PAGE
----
Comparing The Salem Witch Trials, European Witchcraft Craze And The Mc Carthy Hearings

1712 words - 7 pages

Comparing the Salem Witch Trials, European Witchcraft Craze and the McCarthy Hearings

The evidence of witchcraft and related works has been around for many centuries. Gradually, though, a mixture a religious, economical, and political reasons instigated different periods of fear and uncertainty among society. Witchcraft was thought of as a connection to the devil that made the victim do evil and strange deeds. (Sutter par. 1) In the sixteenth, seventeenth, and twentieth century, the hysteria over certain causes resulted in prosecution in the Salem Witch Trials, European Witchcraft Craze, and the McCarthy hearings. These three events all used uncertain and unjustly accusations to attack the accused.

The Salem witch trials in Massachusetts Colony lasted from 1692 to early 1693. Even before the witchcraft trials, Salem Village was not exactly known as a bastion of tranquillity in New England. (Sutter par.2) There was a population of over six hundred that was divided into two main parts; those that wanted to separate from Salem Town and those that did not. They divided themselves into the eastern and western parts of the town. With this tension and an unfortunate combination of economic conditions, congregational strife, teenage boredom, and personal jealousies, (Oliver par. 2) Salem became unstable. When Elizabeth Parris and Abigail Williams, Reverend Samuel Parris's daughter and niece, started to exhibit strange behavior including convulsive seizures, screaming, and trances, (Oliver par. 2) and the doctor declared that the girls were under the influence of the devil, the townspeople believed him. This could be because there was an Indian War ranging less than seventy miles away, and with many refugees from the war were in that area, that the thought that the devil was close at hand was possible. (Oliver par. 5) From then on, the accusations were everywhere. Neighbors accused neighbors of witchcraft, and the fright was mounting. (Sutter par. 4) The accused were mostly women, and to make them confess, different methods of torture were used. The confessions and trials of the accused witches were nonsense. Often, torture would continue until the victim had no choice but to confess of being a witch, and most of the confessions were forced. Trials and hangings continued and by the early autumn of 1692, doubts were developing as to how so many respectable people could be guilty. The educated elite of the colony began efforts to end the witch-hunting hysteria that had enveloped Salem. Increase Mather then published a work entitled Cases of Conscience, which argues that it were better that ten suspected witches should escape than one innocent person should be condemned. This urged the court to exclude spectral evidence. With spectral evidence not permitted, the remaining trials ended in acquittals and all the convicted and accused witches were let out of jail in May of 1693. By the time the whole witchcraft incident ended, nineteen convicted witches...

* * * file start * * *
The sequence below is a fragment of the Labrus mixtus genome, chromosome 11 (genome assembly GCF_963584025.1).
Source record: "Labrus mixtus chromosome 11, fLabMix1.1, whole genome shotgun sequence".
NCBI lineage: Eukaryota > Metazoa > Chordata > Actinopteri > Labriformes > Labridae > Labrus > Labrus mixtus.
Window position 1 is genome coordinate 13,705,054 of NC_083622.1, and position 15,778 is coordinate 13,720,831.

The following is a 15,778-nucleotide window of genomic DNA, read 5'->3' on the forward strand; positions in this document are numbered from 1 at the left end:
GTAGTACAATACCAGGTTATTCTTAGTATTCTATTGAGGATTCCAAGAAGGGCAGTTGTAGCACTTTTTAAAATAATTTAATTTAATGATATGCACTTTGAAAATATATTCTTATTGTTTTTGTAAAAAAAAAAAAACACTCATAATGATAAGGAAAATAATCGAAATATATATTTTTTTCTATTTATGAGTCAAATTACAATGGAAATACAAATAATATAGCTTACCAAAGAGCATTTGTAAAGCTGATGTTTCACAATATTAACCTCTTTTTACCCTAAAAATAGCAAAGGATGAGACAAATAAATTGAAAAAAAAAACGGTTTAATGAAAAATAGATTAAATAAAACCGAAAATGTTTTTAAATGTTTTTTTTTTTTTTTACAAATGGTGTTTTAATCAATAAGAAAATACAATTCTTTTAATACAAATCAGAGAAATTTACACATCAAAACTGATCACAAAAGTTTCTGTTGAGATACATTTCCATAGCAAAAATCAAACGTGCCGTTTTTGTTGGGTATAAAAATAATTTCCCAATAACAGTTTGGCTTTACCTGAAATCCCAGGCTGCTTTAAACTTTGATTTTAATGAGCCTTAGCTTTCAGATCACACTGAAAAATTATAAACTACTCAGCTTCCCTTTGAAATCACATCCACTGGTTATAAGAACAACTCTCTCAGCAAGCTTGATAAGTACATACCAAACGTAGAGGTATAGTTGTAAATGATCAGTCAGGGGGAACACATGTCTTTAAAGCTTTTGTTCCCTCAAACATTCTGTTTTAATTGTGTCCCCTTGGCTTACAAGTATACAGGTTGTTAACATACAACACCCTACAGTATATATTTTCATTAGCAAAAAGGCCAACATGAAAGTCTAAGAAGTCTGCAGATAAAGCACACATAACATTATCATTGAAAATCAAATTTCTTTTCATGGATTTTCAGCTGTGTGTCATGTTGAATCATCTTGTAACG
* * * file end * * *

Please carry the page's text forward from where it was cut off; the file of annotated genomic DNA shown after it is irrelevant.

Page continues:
Find Another Essay On Comparing the Salem Witch Trials, European Witchcraft Craze and the McCarthy Hearings

The Salem Witch Trials Essay

981 words - 4 pages of the ideals of the United States. The mass hysteria that accompanied the accusations in 1692 had been seen before in Europe, but it was fresh to America. Witchcraft and trials in Europe had preceded the events in the New World by over 300 years. According to Exodus, “Thou shall not tolerate a witch to live.” This gave Pope Gregory IX grounds to impose an inquisition in 1231 to punish heresy, and Pope Innocent declared witchcraft as an act of

The Salem Witch Trials Essay

1329 words - 5 pages culture is unaware of the warning signs, they are all but doomed to repeat the mistakes of the past. The same trail of cause and effect that led so readily and easily to the Salem witch trials is just as likely to lead to an equally devastating event today.   Works Cited Hill, Frances. The Salem Witch Trials Reader. Cambridge, Mass.: Da Capo, 2000. Print. Latner, Richard B. "The Salem Witchcraft Site." Salem Witchcraft. Tulane University, n.d

The Salem Witch Trials

1454 words - 6 pages unsolved mysteries and events that occurred during the Salem witch trials, may never be solved. Whether it had been hysteria, suspicion, practicing one’s Puritan beliefs differently than others, or gender issues some may never know the real cause for the outbreak that arose. The Salem Witchcraft trials were a stain on the Puritan hope for building a “city on a hill”. There were many questions that will never be answered about the witchcraft trials

The Salem Witch Trials - 2003 words

2003 words - 8 pages individualism. According to traditional Puritans, any behavior that they consider strange or different from typical Puritan behavior could be the result of witchcraft and the Devil's influence in a person. Salem was vulnerable to this mass hysteria because it had experienced witchcraft on a small scale just a few years before the actual Salem Witch Trials. A laundress by the name of Goody Glover was believed to have afflicted Martha Goodwin with

The Salem Witch Trials - 1357 words